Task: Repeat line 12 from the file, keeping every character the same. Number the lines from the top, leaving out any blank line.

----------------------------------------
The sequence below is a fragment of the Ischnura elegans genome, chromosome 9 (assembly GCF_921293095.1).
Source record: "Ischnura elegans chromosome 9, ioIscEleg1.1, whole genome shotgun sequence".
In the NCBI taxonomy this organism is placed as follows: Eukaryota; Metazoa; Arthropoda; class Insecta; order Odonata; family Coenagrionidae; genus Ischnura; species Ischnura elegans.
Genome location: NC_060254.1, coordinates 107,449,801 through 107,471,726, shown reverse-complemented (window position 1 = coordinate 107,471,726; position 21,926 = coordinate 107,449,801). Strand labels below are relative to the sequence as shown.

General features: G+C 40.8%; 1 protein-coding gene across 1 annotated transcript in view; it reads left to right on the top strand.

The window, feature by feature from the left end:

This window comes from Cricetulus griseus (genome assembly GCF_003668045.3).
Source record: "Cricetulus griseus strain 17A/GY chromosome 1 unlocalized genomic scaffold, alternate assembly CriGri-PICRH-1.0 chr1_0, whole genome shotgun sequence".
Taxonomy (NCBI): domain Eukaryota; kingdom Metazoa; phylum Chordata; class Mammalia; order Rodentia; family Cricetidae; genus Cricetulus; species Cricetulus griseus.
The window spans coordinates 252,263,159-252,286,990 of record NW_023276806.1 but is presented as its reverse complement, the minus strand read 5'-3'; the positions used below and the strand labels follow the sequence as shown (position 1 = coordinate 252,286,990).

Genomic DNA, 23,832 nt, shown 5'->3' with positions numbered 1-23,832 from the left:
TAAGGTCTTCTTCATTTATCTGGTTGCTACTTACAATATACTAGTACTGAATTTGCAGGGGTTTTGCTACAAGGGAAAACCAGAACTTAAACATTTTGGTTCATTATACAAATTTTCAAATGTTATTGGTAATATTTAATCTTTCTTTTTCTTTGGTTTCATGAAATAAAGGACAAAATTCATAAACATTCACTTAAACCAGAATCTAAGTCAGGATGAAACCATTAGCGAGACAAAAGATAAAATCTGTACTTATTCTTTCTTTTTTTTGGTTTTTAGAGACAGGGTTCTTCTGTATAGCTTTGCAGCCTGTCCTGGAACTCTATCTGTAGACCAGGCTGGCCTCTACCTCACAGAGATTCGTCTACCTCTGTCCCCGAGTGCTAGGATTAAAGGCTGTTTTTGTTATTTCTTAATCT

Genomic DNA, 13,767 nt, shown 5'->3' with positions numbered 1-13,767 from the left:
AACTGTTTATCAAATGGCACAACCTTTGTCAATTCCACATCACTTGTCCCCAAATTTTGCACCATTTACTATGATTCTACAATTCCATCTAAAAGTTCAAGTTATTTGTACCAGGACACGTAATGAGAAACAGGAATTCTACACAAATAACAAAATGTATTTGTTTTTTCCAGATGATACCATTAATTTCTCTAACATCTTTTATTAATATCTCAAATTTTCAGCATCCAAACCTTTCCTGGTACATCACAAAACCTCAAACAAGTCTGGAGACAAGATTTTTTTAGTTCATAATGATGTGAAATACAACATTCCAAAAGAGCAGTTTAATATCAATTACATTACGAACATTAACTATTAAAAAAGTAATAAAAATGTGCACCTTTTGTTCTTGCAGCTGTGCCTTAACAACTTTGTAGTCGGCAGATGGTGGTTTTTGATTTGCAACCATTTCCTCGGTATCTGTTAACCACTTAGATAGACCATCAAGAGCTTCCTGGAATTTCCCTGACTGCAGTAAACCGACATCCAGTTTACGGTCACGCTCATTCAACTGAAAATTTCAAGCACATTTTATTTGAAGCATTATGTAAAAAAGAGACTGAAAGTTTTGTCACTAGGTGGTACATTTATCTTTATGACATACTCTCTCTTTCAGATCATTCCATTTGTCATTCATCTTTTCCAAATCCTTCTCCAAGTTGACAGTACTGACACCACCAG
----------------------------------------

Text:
TAAGGTCTTCTTCATTTATCTGGTTGCTACTTACAATATACTAGTACTGAATTTGCAGGGGTTTTGCTACAAGGGAAAACCAGAACTTAAACATTTTGGTTCATTATACAAATTTTCAAATGTTATTGGTAATATTTAATCTTTCTTTTTCTTTGGTTTCATGAAATAAAGGACAAAATTCATAAACATTCACTTAAACCAGAATCTAAGTCAGGATGAAACCATTAGCGAGACAAAAGATAAAATCTGTACTTATTCTTTCTTTTTTTTGGTTTTTAGAGACAGGGTTCTTCTGTATAGCTTTGCAGCCTGTCCTGGAACTCTATCTGTAGACCAGGCTGGCCTCTACCTCACAGAGATTCGTCTACCTCTGTCCCCGAGTGCTAGGATTAAAGGCTGTTTTTGTTATTTCTTAATCT